Does your spouse appreciate you for who you are as a person in addition to your relationship? When there is a lack of mutual respect, it is time to go on.

(8) Is the person you're with a significant resource for you in some way? If your spouse doesn't provide much value to your life and you have nothing to lose by splitting up, go ahead and do it. Being on your own costs nothing, whereas finding another person who can serve as a resource does.

Is there a history of forgiving in your relationship? If you can't let go of your grudges and forgive each other, love will fade away. Leave now.

Do you like spending time with your partner? A dead relationship is one that isn't enjoyable to be in. Leave now.

What are your hopes and ambitions for your future together, as a couple? If you don't want to spend the rest of your life with your partner, there's something really wrong with you. It's time to take off.

A partnership should enrich your life, not diminish it, as these questions demonstrate. You should, at the very least, be happier in the relationship than you are alone.

In many cases, a difficult divorce with complex child custody arrangements may nevertheless lead to long-term happiness even if a break-up leads to it, whereas remaining in a failed relationship almost certainly precludes it, says Kirshenbaum.

Some of the diagnostic criteria, such as advising leaving even if you think it's salvageable, may sound harsh. To have a relationship, you need to put in some work and be fully committed on both ends. It's too heavy for just one person to lift.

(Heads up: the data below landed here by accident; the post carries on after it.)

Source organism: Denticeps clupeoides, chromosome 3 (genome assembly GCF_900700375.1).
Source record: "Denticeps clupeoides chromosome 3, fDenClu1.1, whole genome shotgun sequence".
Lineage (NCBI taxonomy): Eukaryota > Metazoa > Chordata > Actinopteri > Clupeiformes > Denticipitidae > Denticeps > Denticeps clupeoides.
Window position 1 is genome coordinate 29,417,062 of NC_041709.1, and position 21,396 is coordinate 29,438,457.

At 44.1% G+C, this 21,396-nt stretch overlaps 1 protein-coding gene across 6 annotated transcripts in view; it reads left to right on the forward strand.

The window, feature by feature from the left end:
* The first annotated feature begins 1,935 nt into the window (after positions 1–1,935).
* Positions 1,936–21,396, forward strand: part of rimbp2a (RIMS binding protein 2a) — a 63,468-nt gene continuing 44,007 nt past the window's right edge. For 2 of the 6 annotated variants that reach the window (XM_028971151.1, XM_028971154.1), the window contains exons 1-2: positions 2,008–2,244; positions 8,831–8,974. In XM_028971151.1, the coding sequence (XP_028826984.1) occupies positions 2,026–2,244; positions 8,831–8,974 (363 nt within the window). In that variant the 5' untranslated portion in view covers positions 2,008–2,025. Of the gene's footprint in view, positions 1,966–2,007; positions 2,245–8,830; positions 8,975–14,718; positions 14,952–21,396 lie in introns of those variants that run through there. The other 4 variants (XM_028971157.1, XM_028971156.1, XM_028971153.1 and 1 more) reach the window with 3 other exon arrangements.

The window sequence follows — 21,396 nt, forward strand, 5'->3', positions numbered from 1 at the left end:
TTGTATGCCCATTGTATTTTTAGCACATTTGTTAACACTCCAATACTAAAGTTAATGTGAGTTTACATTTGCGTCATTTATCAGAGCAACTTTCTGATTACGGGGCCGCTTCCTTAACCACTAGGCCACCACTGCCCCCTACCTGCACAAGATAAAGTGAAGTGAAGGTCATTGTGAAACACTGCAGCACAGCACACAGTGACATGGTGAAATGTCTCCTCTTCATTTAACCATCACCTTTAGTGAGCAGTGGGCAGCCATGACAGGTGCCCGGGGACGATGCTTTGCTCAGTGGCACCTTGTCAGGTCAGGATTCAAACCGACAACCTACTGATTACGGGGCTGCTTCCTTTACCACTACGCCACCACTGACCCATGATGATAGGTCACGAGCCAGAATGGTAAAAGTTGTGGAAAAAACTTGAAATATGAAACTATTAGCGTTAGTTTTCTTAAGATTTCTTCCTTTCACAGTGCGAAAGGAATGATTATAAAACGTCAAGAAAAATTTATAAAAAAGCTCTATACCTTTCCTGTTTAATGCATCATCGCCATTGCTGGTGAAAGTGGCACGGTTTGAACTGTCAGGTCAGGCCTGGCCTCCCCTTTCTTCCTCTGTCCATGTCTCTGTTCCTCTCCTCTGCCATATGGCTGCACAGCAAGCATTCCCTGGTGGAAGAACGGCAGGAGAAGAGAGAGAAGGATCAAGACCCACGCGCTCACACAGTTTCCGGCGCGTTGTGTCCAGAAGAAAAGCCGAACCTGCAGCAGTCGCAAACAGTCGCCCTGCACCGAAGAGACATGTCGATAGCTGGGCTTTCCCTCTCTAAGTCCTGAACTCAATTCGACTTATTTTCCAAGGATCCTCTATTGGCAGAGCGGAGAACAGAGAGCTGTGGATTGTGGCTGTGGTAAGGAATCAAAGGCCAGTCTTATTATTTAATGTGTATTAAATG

In spite of your best efforts, such initiatives are almost always destined to fail. Even if you succeed, the cost may be so great that you grow to regret the time and energy you put into them in the first place.

The time you spend attempting to maintain a relationship that makes you unhappy may be better spent finding a new partner (or just living alone). Giving yourself to someone who is more open to what you have to give and who appreciates you for it will do you better than keeping it to yourself?

Spending more time arguing than exchanging love with your partner means you may be better off finding a partner who will give you more in return for less effort.

These diagnostic inquiries may also be used for other kinds of human interactions, such as those with your employer and coworkers.

Although the physical desire may be skipped, other factors such as respect, enjoyment, and similar objectives can't be ignored.